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The Domino Effect


Domino is a small rectangular block, the face of which is marked with dots resembling those on dice. A domino is usually colored white or black, but can be made from many other materials, including metals, clay, and even frosted glass. A set of dominoes consists of 28 tiles, and they can be used for a variety of games and projects. The game is best played on a hard surface, and it’s easiest to stand the tiles upright in rows. When one domino is knocked down, it triggers a chain reaction, and more and more tiles cascade over the top of it. The idea of a domino effect has been applied to all kinds of situations, and it’s become a popular metaphor for how a single action can cause a cascade of events to occur.

Whether you’re playing domino or using the idea to describe a chain of events, it’s important to remember that the first domino must be a solid foundation. Likewise, when you’re planning your work or a project, you need to identify the most critical element and focus on it first. This will help you build momentum that can move other tasks forward. The concept of a domino effect was introduced to business leader Charles Schwab by his mentor, Ivy Lee. She instructed him to pick the one task that would have the most impact, and concentrate all of his energy on it until it was completed. She then had him rank the remaining tasks in order of their importance, and to work on those only after the first task was finished. She called this technique “the domino principle.”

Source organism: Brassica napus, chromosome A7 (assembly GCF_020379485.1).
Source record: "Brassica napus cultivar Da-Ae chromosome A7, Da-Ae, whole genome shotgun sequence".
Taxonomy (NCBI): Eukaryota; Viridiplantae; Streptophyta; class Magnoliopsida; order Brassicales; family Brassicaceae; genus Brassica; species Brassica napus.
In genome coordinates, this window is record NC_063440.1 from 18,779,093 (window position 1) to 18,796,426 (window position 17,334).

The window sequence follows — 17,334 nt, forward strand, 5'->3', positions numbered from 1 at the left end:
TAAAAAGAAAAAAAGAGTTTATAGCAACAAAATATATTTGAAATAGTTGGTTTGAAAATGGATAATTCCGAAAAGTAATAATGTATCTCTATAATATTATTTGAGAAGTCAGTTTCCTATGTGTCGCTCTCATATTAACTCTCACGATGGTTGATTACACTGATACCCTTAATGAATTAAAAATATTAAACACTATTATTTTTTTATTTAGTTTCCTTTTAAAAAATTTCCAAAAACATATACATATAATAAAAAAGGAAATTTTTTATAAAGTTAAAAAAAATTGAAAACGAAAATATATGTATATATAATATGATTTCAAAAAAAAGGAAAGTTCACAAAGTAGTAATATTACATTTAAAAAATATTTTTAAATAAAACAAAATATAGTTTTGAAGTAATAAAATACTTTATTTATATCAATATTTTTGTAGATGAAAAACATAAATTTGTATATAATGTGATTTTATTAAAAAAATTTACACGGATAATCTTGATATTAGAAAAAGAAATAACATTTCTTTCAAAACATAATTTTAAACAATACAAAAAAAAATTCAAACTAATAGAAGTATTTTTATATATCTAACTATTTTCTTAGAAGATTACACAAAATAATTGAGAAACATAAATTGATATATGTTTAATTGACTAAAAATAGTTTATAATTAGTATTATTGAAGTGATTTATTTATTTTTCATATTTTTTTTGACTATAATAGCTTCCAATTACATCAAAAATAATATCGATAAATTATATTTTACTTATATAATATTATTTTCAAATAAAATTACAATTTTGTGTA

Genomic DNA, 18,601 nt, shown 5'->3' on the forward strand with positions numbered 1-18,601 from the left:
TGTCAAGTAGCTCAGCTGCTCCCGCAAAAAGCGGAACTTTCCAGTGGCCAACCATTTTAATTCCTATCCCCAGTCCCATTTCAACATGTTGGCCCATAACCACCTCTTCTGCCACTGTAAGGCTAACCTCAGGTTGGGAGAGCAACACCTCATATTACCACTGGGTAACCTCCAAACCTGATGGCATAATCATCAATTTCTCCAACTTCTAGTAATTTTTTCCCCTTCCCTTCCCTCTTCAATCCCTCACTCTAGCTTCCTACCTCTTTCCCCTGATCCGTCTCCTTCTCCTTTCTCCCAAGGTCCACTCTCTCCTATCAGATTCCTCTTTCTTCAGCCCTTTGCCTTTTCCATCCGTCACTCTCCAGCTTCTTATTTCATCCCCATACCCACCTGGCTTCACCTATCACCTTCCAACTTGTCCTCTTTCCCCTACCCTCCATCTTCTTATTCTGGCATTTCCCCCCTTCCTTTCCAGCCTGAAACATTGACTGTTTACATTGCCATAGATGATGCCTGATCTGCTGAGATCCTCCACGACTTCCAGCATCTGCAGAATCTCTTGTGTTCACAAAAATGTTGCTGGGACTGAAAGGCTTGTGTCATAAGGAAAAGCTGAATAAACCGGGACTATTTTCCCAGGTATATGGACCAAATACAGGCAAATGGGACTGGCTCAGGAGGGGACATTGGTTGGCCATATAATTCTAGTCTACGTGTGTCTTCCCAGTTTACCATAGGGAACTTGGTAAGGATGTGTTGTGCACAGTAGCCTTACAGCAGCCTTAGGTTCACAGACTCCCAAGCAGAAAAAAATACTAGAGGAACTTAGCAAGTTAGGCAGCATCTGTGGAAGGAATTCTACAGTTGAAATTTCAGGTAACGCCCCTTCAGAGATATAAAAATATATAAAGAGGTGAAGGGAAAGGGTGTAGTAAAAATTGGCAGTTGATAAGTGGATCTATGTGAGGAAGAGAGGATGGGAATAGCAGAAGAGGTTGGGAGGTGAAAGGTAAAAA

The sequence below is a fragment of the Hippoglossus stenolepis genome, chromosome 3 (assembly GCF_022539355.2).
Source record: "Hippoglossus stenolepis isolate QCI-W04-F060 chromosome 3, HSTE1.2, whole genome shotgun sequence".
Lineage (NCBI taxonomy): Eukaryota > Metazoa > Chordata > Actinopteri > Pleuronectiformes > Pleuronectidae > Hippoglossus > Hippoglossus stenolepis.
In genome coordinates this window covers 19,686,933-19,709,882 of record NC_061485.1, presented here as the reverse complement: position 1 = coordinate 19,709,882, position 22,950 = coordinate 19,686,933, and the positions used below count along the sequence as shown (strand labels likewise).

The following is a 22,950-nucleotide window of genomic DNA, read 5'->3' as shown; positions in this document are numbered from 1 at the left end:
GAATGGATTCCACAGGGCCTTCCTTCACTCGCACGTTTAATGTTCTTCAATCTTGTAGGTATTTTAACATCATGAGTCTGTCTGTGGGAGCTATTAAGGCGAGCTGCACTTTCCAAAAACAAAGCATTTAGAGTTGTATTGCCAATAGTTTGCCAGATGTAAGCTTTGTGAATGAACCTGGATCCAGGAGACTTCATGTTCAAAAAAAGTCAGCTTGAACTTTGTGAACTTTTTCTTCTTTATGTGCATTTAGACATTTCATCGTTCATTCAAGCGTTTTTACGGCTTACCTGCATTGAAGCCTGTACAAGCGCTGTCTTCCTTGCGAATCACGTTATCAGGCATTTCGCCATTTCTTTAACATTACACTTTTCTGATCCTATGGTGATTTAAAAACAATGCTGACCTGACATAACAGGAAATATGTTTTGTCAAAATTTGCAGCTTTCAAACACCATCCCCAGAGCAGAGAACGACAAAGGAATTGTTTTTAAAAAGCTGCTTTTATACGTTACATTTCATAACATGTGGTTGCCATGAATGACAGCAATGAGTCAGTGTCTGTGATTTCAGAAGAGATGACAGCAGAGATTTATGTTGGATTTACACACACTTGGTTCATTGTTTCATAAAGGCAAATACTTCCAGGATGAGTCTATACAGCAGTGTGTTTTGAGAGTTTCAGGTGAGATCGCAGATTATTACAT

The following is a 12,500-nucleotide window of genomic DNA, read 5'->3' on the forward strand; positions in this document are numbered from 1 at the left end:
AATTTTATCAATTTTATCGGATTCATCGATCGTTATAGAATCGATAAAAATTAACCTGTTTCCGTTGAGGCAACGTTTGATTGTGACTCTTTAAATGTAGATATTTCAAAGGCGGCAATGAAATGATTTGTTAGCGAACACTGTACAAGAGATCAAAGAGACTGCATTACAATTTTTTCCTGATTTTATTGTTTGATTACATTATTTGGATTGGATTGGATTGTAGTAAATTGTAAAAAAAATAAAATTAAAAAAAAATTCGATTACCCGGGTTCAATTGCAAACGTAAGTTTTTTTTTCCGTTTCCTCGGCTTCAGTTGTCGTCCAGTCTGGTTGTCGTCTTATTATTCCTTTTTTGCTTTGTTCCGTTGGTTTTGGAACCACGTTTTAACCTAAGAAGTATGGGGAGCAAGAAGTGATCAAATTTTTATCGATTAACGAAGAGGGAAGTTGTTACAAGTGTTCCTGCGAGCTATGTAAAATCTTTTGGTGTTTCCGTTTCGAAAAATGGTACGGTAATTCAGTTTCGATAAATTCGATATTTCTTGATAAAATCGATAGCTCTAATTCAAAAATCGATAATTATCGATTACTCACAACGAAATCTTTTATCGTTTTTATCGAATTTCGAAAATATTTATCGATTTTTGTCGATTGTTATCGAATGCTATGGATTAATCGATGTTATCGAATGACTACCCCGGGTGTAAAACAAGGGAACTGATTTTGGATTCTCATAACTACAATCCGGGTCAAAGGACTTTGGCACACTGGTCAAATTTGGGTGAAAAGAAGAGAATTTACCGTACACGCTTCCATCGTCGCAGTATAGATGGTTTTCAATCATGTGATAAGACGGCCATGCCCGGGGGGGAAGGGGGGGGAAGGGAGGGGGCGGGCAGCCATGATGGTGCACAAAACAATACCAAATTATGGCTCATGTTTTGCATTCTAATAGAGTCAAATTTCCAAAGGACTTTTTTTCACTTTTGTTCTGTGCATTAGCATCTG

While you can play domino with any number of players, the most common game involves two people. The rules vary slightly, but the basic idea is that each player lays their tile so that its edge touches part of another domino in the line. This creates a new line, and subsequent players add their own tiles to the end of this line, creating a chain that eventually becomes very long. A player may only play a tile that has a matching number on one end, and a number must be present on both ends for the pair to be considered valid.

In addition to the traditional blocking and scoring games, domino also can be used for positional games. In these, each player takes turns placing their tiles edge to edge against one another so that the adjacent sides match. The value of the tile is determined by its pips, and it can be ad hoc or predetermined.

In addition to being a great way to pass the time, domino is a fun tool for teaching the concepts of pattern recognition and causality. The next time you need to demonstrate these concepts, consider showing a video of a domino falling over, then ask your students what happens after it. Then discuss how the same principles can be applied to a series of other societal behaviors and events.

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